I recently met Paul Herr, author of the upcoming book Primal Management. Paul’s been studying the science behind what motivates people for 30 years, and is convinced that an understanding of our “social appetites” is necessary to understand why we do things.
I asked Paul if his work could support my beliefs about the value of “We” relationships, and that relationships can have a very high economic “utility” value for customers, counterbalancing issues like price, competitive offerings, product imperfections, etc. Paul said he can definitely support these ideas, and a response to me on his blog contains this passage:
“The emotional calculus of relationships, I believe, is quite simple: if we value something, and then willingly invest effort into that something, it becomes incorporated into our sense-of-self, our identity. This identity-merging process is stealthy and subconscious. Psychiatrists call it cathexis.”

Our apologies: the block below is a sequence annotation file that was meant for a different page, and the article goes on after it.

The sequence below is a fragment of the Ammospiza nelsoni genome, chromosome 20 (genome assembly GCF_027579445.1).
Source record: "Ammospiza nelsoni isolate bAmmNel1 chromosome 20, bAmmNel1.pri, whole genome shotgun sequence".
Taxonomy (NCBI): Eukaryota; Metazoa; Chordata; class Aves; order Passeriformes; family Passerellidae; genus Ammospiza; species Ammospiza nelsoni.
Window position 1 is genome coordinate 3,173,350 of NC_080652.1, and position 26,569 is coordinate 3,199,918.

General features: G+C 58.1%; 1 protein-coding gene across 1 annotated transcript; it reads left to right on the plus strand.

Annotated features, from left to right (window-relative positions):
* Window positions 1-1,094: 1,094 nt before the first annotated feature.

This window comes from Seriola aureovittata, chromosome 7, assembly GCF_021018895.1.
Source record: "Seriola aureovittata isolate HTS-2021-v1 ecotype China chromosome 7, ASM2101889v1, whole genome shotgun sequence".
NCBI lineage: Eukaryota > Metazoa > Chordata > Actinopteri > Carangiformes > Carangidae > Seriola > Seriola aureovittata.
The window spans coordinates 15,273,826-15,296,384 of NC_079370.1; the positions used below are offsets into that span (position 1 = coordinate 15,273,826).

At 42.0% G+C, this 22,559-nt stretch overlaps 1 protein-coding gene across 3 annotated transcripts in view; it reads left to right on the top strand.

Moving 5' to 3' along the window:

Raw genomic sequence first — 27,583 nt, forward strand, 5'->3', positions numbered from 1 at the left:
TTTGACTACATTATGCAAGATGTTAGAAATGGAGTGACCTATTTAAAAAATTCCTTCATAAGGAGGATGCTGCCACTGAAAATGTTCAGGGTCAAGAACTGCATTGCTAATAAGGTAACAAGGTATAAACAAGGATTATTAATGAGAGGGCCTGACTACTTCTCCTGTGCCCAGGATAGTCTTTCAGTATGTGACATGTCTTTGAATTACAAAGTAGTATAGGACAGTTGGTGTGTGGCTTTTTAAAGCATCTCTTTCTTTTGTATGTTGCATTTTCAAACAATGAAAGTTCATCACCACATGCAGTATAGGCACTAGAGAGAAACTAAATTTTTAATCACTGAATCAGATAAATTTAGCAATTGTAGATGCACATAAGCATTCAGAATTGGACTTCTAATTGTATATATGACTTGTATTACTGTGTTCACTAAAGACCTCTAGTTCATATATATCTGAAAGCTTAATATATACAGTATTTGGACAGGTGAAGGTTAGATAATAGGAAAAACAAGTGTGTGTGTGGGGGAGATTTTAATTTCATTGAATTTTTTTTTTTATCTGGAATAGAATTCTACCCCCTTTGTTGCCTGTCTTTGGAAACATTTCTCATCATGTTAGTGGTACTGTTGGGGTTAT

Cathexis. How cool. When you move beyond doing things for customers, and instead do things with customers, engaging your customers and investing them in the relationship, they will feel a sense of ownership in the relationship, and it will be an ownership they share with you. It will not be You and Me, but will be We.
My definition of a customer relationship is “an ongoing conversation in which your customer never thinks of you without thinking of both of you.” If you nurture this identity-merging cathexis through relationship-building encounters with your customers, your customers will value you in way that transcends the basic value of your products and services. They will get so much (utility) out of the relationship that your competitors will have a hard time stealing them.